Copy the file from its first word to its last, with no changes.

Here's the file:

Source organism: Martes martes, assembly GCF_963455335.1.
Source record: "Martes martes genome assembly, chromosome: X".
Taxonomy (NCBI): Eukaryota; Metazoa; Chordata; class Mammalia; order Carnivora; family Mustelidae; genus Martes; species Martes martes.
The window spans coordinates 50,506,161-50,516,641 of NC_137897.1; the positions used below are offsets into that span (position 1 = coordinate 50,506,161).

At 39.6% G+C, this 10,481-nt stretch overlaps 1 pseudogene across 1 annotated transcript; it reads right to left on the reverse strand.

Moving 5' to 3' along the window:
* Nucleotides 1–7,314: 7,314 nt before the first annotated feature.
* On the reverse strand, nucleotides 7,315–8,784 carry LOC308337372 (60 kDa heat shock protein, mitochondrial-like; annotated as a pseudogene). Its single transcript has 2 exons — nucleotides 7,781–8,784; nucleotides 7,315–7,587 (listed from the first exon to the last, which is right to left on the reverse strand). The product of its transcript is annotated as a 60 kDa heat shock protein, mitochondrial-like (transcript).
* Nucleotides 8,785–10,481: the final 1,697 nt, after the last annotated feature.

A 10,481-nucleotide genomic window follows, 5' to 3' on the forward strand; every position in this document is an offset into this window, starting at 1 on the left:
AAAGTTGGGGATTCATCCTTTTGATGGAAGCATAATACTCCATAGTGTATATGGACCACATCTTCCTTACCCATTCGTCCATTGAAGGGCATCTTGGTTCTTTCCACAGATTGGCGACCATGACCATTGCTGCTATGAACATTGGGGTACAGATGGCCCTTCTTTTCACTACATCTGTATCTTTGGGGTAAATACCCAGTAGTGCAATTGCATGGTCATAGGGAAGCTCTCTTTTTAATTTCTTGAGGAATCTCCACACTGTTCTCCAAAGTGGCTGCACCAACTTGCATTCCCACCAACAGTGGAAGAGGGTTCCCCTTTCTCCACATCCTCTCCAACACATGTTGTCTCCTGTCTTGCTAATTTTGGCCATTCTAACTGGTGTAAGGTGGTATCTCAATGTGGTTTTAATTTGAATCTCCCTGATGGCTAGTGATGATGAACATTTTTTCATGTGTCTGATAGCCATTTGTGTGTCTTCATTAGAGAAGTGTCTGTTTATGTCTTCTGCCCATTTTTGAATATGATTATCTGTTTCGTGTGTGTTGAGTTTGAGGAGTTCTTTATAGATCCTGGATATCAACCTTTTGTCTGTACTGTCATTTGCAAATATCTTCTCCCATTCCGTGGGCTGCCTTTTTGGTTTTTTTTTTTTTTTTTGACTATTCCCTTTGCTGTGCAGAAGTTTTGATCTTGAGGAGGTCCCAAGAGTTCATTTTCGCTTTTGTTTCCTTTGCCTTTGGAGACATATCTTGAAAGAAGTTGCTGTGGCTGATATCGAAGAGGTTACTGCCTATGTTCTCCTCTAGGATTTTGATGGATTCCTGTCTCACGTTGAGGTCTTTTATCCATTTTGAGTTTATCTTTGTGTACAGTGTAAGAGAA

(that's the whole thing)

Source organism: Martes martes, assembly GCF_963455335.1.
Source record: "Martes martes genome assembly, chromosome: X".
Taxonomy (NCBI): Eukaryota; Metazoa; Chordata; class Mammalia; order Carnivora; family Mustelidae; genus Martes; species Martes martes.
The window spans coordinates 50,506,161-50,516,641 of NC_137897.1; the positions used below are offsets into that span (position 1 = coordinate 50,506,161).

At 39.6% G+C, this 10,481-nt stretch overlaps 1 pseudogene across 1 annotated transcript; it reads right to left on the reverse strand.

Moving 5' to 3' along the window:
* Nucleotides 1–7,314: 7,314 nt before the first annotated feature.
* On the reverse strand, nucleotides 7,315–8,784 carry LOC308337372 (60 kDa heat shock protein, mitochondrial-like; annotated as a pseudogene). Its single transcript has 2 exons — nucleotides 7,781–8,784; nucleotides 7,315–7,587 (listed from the first exon to the last, which is right to left on the reverse strand). The product of its transcript is annotated as a 60 kDa heat shock protein, mitochondrial-like (transcript).
* Nucleotides 8,785–10,481: the final 1,697 nt, after the last annotated feature.

A 10,481-nucleotide genomic window follows, 5' to 3' on the forward strand; every position in this document is an offset into this window, starting at 1 on the left:
AAAGTTGGGGATTCATCCTTTTGATGGAAGCATAATACTCCATAGTGTATATGGACCACATCTTCCTTACCCATTCGTCCATTGAAGGGCATCTTGGTTCTTTCCACAGATTGGCGACCATGACCATTGCTGCTATGAACATTGGGGTACAGATGGCCCTTCTTTTCACTACATCTGTATCTTTGGGGTAAATACCCAGTAGTGCAATTGCATGGTCATAGGGAAGCTCTCTTTTTAATTTCTTGAGGAATCTCCACACTGTTCTCCAAAGTGGCTGCACCAACTTGCATTCCCACCAACAGTGGAAGAGGGTTCCCCTTTCTCCACATCCTCTCCAACACATGTTGTCTCCTGTCTTGCTAATTTTGGCCATTCTAACTGGTGTAAGGTGGTATCTCAATGTGGTTTTAATTTGAATCTCCCTGATGGCTAGTGATGATGAACATTTTTTCATGTGTCTGATAGCCATTTGTGTGTCTTCATTAGAGAAGTGTCTGTTTATGTCTTCTGCCCATTTTTGAATATGATTATCTGTTTCGTGTGTGTTGAGTTTGAGGAGTTCTTTATAGATCCTGGATATCAACCTTTTGTCTGTACTGTCATTTGCAAATATCTTCTCCCATTCCGTGGGCTGCCTTTTTGGTTTTTTTTTTTTTTTTTGACTATTCCCTTTGCTGTGCAGAAGTTTTGATCTTGAGGAGGTCCCAAGAGTTCATTTTCGCTTTTGTTTCCTTTGCCTTTGGAGACATATCTTGAAAGAAGTTGCTGTGGCTGATATCGAAGAGGTTACTGCCTATGTTCTCCTCTAGGATTTTGATGGATTCCTGTCTCACGTTGAGGTCTTTTATCCATTTTGAGTTTATCTTTGTGTACAGTGTAAGAGAA